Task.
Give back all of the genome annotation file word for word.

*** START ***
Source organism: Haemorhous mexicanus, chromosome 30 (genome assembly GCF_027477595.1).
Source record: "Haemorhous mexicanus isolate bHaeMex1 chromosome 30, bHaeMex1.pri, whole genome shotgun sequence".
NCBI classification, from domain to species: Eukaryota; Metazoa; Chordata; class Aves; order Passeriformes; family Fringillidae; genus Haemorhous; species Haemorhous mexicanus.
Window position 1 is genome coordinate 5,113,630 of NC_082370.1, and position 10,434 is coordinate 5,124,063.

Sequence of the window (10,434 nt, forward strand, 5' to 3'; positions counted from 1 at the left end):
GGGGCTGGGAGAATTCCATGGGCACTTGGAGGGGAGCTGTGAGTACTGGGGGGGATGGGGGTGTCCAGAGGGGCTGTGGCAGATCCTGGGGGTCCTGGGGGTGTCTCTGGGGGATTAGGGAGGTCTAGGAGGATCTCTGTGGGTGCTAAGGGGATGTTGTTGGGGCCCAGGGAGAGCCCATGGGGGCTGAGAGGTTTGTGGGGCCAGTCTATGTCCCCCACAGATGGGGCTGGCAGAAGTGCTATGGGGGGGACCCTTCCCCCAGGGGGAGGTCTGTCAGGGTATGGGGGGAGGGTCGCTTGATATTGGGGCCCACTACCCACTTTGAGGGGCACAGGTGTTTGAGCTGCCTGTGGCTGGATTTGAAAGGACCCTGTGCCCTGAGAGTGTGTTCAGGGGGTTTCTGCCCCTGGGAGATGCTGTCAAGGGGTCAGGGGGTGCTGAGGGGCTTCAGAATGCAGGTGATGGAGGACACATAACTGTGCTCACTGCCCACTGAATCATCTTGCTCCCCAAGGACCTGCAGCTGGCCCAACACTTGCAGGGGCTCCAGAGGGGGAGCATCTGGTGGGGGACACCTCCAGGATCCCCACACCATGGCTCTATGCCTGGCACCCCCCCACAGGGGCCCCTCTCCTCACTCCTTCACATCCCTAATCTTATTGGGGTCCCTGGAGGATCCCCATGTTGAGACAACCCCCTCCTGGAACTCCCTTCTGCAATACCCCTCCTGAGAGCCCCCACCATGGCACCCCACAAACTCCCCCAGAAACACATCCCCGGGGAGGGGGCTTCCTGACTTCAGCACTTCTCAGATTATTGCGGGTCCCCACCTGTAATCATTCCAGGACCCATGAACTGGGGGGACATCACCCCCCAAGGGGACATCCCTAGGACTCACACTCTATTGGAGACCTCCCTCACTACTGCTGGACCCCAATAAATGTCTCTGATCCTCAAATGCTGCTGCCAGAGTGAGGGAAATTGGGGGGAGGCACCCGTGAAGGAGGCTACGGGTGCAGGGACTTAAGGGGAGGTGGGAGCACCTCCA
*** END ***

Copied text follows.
Source organism: Haemorhous mexicanus, chromosome 30 (genome assembly GCF_027477595.1).
Source record: "Haemorhous mexicanus isolate bHaeMex1 chromosome 30, bHaeMex1.pri, whole genome shotgun sequence".
NCBI classification, from domain to species: Eukaryota; Metazoa; Chordata; class Aves; order Passeriformes; family Fringillidae; genus Haemorhous; species Haemorhous mexicanus.
Window position 1 is genome coordinate 5,113,630 of NC_082370.1, and position 10,434 is coordinate 5,124,063.

Sequence of the window (10,434 nt, forward strand, 5' to 3'; positions counted from 1 at the left end):
GGGGCTGGGAGAATTCCATGGGCACTTGGAGGGGAGCTGTGAGTACTGGGGGGGATGGGGGTGTCCAGAGGGGCTGTGGCAGATCCTGGGGGTCCTGGGGGTGTCTCTGGGGGATTAGGGAGGTCTAGGAGGATCTCTGTGGGTGCTAAGGGGATGTTGTTGGGGCCCAGGGAGAGCCCATGGGGGCTGAGAGGTTTGTGGGGCCAGTCTATGTCCCCCACAGATGGGGCTGGCAGAAGTGCTATGGGGGGGACCCTTCCCCCAGGGGGAGGTCTGTCAGGGTATGGGGGGAGGGTCGCTTGATATTGGGGCCCACTACCCACTTTGAGGGGCACAGGTGTTTGAGCTGCCTGTGGCTGGATTTGAAAGGACCCTGTGCCCTGAGAGTGTGTTCAGGGGGTTTCTGCCCCTGGGAGATGCTGTCAAGGGGTCAGGGGGTGCTGAGGGGCTTCAGAATGCAGGTGATGGAGGACACATAACTGTGCTCACTGCCCACTGAATCATCTTGCTCCCCAAGGACCTGCAGCTGGCCCAACACTTGCAGGGGCTCCAGAGGGGGAGCATCTGGTGGGGGACACCTCCAGGATCCCCACACCATGGCTCTATGCCTGGCACCCCCCCACAGGGGCCCCTCTCCTCACTCCTTCACATCCCTAATCTTATTGGGGTCCCTGGAGGATCCCCATGTTGAGACAACCCCCTCCTGGAACTCCCTTCTGCAATACCCCTCCTGAGAGCCCCCACCATGGCACCCCACAAACTCCCCCAGAAACACATCCCCGGGGAGGGGGCTTCCTGACTTCAGCACTTCTCAGATTATTGCGGGTCCCCACCTGTAATCATTCCAGGACCCATGAACTGGGGGGACATCACCCCCCAAGGGGACATCCCTAGGACTCACACTCTATTGGAGACCTCCCTCACTACTGCTGGACCCCAATAAATGTCTCTGATCCTCAAATGCTGCTGCCAGAGTGAGGGAAATTGGGGGGAGGCACCCGTGAAGGAGGCTACGGGTGCAGGGACTTAAGGGGAGGTGGGAGCACCTCCA